Dry Champagne or Sparkling Wine (e.g. Extra Brut, Brut) 5 oz. 14 4.5 116
Slightly Sweet Sparkling Wine (e.g. Asti Spumante) 5 oz. 8.8 9 98
Sweet Sparkling Wine (e.g. Moscato d’Asti) 5 oz. 6.4 17.3 114

Note: Sweet (unfortified) wine is usually lower in alcohol than dry wine. To be considered sweet (doux or dulce), a sparkling wine must have more than 50 grams/liter residual sugar (i.e. sugar not used in fermentation, thus lower alcohol level) or 7.5 grams per 5 oz. glass. Slightly sweet (Demi-Sec, Semi-seco) is 32-50 grams/liter. However, the alcohol level depends on the wine and type of grapes used.

For example, Asti Spumante a sweet sparkling wine from the Piedmont region of Italy by law must be 7-9% ABV and 3-5% residual sugar (30-50 grams/liter) or an average of 6 grams per 5 oz. glass, making it a slightly sweet sparkling wine. In addition, sugar is not the only carbohydrate present in the wine, on average wine has 10-30 grams/liter dry extract, or 3 grams per 5 oz. glass. Therefore, even with twice the carb grams of dry Champagne, a 5 oz. serving is under 100 calories.

Also from the Piedmont region of Italy, Moscato d’Asti is a sweeter, lower alcohol wine with 5-6% ABV and 70-120 grams/liter residual sugar (getting into dessert wine territory), making it doux or dulce, but only slightly sparkling since it is frizzante not spumante. In this case, there is not much of a calorie advantage to this low-alcohol wine because of the very high residual sugars. If you want low calorie, stay away from dry and dessert wines and stick with off-dry and slightly sweet wines.

Calories in Late Harvest Wines

Type of Wine Serving Size Alcohol (grams) Carbs (grams) Calories
All Late Harvest (American, botrytized, Dessert*) 5 oz. 13.1 20.6 174
Gewurztraminer (American, botrytized, Dessert*) 5 oz. 13.5 17.3 164
Furmint (Hungarian, Tokaji, 6 puttonyos, Dessert*) 5 oz. 11.7 35 222
Furmint (Hungarian, Tokaji, Eszencia, Dessert*) 5 oz. 3.5 78 337
Riesling (German, Spatlese, Off-Dry or Semi-Sweet) 5 oz. 14 7.8 129
Riesling (German, Spatlese, Sweet) 5 oz. 8.8 13.5 116
Riesling (German, Auslese, Sweet) 5 oz. 8.8 16.5 128
Riesling (German, Auslese Goldkapsel, Dessert*) 5 oz. 8.8 18.8 137
Riesling (German, Beerenauslese, Dessert*) 5 oz. 7.6 27 161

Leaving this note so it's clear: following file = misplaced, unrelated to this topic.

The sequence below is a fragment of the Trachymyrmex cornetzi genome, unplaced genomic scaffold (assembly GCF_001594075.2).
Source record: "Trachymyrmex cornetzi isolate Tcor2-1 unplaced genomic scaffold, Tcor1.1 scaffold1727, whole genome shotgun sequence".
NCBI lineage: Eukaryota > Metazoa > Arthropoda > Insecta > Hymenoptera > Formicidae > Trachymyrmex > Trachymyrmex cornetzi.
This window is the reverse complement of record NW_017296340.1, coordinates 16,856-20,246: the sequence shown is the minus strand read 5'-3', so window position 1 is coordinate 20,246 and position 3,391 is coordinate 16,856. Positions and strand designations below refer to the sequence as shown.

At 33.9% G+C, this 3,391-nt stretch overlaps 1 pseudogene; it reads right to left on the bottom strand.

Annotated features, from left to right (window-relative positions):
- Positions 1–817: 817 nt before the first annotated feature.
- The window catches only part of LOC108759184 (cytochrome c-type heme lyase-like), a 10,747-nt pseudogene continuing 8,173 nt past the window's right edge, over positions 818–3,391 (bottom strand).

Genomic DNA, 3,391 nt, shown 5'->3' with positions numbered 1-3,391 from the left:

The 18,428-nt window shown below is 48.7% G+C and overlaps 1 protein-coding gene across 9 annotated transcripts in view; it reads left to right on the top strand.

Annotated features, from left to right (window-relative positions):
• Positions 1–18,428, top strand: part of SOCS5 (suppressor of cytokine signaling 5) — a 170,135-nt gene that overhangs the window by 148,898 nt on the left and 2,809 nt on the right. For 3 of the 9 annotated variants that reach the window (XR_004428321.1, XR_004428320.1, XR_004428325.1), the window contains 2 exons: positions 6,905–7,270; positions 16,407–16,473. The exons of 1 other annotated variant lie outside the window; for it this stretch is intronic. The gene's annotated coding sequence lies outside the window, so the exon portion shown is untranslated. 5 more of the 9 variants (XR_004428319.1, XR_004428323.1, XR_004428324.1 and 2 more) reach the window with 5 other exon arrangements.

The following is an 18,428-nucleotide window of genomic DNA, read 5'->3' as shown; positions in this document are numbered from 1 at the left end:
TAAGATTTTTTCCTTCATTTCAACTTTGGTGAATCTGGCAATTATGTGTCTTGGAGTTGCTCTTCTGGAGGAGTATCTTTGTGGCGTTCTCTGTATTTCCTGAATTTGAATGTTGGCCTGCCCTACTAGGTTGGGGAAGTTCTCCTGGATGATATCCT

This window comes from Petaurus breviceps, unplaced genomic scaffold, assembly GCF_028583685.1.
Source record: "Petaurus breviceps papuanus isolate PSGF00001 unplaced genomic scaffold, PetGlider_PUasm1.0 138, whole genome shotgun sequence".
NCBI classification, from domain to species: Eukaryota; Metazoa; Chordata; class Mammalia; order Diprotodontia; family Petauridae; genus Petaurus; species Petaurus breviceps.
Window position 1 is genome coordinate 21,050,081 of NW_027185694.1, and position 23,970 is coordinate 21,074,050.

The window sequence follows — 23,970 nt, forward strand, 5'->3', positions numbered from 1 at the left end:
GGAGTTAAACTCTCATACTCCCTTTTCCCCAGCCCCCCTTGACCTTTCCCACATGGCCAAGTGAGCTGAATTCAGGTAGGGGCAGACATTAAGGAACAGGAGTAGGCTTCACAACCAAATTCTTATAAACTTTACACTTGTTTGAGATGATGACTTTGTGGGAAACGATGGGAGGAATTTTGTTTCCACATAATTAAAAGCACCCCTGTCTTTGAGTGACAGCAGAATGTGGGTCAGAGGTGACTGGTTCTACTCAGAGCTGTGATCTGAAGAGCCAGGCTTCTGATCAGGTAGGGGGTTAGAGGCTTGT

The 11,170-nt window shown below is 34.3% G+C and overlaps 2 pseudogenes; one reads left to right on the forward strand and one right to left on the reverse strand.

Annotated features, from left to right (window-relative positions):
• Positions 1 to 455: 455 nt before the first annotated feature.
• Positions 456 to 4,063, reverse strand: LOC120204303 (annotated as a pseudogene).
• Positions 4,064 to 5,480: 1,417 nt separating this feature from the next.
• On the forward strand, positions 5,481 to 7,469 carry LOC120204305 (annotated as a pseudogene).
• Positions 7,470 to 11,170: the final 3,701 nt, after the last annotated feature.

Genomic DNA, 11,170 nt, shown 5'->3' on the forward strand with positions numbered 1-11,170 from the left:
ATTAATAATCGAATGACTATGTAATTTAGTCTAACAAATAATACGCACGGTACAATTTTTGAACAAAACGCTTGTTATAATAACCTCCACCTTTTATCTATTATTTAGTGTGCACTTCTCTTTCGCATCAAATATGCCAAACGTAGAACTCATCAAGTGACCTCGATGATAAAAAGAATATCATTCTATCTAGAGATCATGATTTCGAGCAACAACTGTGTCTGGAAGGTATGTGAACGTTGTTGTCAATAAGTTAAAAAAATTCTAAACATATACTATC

Riesling (German, Eiswein, Dessert*) 5 oz. 7.7 26.5 160
Riesling (German, Trockenbeerenauslese, Dessert*) 5 oz. 7 41.6 216
Semillon / Sauvignon Blanc (French, Sauternes, Dessert*) 5 oz. 15.8 25.5 213

* Dessert refers to a sweet wine that should be consumed by itself or paired with a sweet treat after the main meal.

Note: In the United States, any wine made with grapes affected to some degree by Botrytis Cinera (Noble Rot) is considered Late Harvest. However in Germany, late harvest refers to anything harvested after normal picking time (Spatlese basically means late harvest) and may or may not contain grapes affected by botrytis. In Germany, not all late harvest wines are sweet (i.e. exceed 45 grams/liter residual sugar), and even if they are, they should not always be considered a dessert wine (i.e. something sweet to be enjoyed after the main meal) as they often pair very well with spicy cuisine.

However, the term dessert wine does cause a lot of confusion. In the United States, a wine labeled late harvest qualifies as a dessert wine in the context of a sweet treat enjoyed after the main meal, but technically cannot be labelled as such because in the USA dessert wine refers to wines that exceed 14% ABV. In the USA dessert wine is not a measure of sweetness or residual sugar, but the amount of alcohol in the wine. So, a dry red Zinfindel or Amarone (which can be very bitter), and all fortified wines whether dry or sweet are technically dessert wines.

Calories in Fortified Wine

Type of Alcohol Serving Size Alcohol (grams) Carbs (grams) Calories
Dry Sherry 3.5 oz. 14 12 146
Port 3.5 oz. 14 14 154
Pedro Ximenez Sherry 3.5 oz. 14 24.3 195

Note: Fortified wine has alcohol added to it, usually a distilled beverage like Brandy. In the United States all fortified wines whether dry or sweet are technically dessert wines.

Calories in Liqueurs

Type of Alcohol Serving Size Alcohol (grams) Carbs (grams) Calories
Amaretto 2.5 oz. 14 42 266
Bailey’s Irish Cream 2.5 oz. 9.9 18 141
B & B Benedictine 2.5 oz. 25.1 13 228
Campari 2.5 oz. 14 20 178
Coffee Liqueur (e.g. Kahlua) 2.5 oz. 11.7 40 242
Cointreau 2.5 oz. 23.3 25 263
Creme de Cacao 2.5 oz. 14 37 246
Creme de Cassis 2.5 oz. 11.7 28 194
Creme de Menthe 2.5 oz. 14 35 238
Grand Marnier 2.5 oz. 23.3 17 231
Kirsch 2.5 oz. 23.3 15 223
Ouzo 2.5 oz. 23.3 27 271
Sambuca 2.5 oz. 24.5 28 284
Triple Sec 2.5 oz. 14 27 206

Note: The ABV of drinks in this category are all over the place and frequently equal or exceed 80 proof hard liquor.

Calories in Distilled Beverages

Type of Alcohol Serving Size Alcohol (grams) Carbs (grams) Calories
Brandy 1.5 oz. 14 0 98
80 Proof Gin, Vodka, Whiskey 1.5 oz. 14 0 98
86 Proof Gin, Vodka, Whiskey 1.5 oz. 15.1 0 106
90 Proof Gin, Vodka, Whiskey 1.5 oz. 15.8 0 111
94 Proof Gin, Vodka, Whiskey 1.5 oz. 16.5 0 116
100 Proof Gin, Vodka, Whiskey 1.5 oz. 17.5 0 123

Note: All distilled spirits contain zero carbohydrate grams.

Calories in Cocktails

Type of Alcohol Serving Size Alcohol (grams) Carbs (grams) Calories
Daiquiri 2 oz. 14 4.2 115
Pina Colada 4.5 oz. 14 32 226
Mai Tai 5 oz. 35 37.5 395

For more information on the nutrients contained in alcoholic beverages, check out the USDA’s National Nutrient Database.

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  • The Calories in a Glass of Wine vs. a Shot of Whiskey
  • The Calories in a Glass of Wine vs. a Shot of Whiskey
  • The Calories in a Glass of Wine vs. a Shot of Whiskey
  • The Calories in a Glass of Wine vs. a Shot of Whiskey
  • The Calories in a Glass of Wine vs. a Shot of Whiskey
  • The Calories in a Glass of Wine vs. a Shot of Whiskey
  • The Calories in a Glass of Wine vs. a Shot of Whiskey
  • The Calories in a Glass of Wine vs. a Shot of Whiskey